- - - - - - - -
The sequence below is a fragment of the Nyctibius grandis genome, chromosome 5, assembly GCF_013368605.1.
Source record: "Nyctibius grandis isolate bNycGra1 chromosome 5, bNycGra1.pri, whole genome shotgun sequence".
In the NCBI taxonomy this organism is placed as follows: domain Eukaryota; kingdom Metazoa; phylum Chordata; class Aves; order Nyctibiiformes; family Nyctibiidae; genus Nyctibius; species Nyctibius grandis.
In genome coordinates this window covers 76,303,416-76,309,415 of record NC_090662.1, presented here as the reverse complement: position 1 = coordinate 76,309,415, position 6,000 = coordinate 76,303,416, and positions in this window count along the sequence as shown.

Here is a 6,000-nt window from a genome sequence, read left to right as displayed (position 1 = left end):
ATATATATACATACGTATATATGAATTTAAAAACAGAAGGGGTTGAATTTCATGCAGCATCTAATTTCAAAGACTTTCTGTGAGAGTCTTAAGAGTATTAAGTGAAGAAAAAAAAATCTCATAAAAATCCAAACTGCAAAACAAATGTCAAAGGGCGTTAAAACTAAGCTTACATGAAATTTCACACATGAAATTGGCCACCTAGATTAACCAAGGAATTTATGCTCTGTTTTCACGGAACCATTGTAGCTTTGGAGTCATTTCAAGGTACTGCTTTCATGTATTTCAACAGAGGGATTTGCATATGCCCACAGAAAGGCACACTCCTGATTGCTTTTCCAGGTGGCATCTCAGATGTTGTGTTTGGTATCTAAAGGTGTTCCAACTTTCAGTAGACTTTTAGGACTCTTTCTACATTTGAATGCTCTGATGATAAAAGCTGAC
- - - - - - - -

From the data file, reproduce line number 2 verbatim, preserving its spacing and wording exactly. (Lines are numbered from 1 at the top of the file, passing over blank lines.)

Source record: "Nyctibius grandis isolate bNycGra1 chromosome 5, bNycGra1.pri, whole genome shotgun sequence".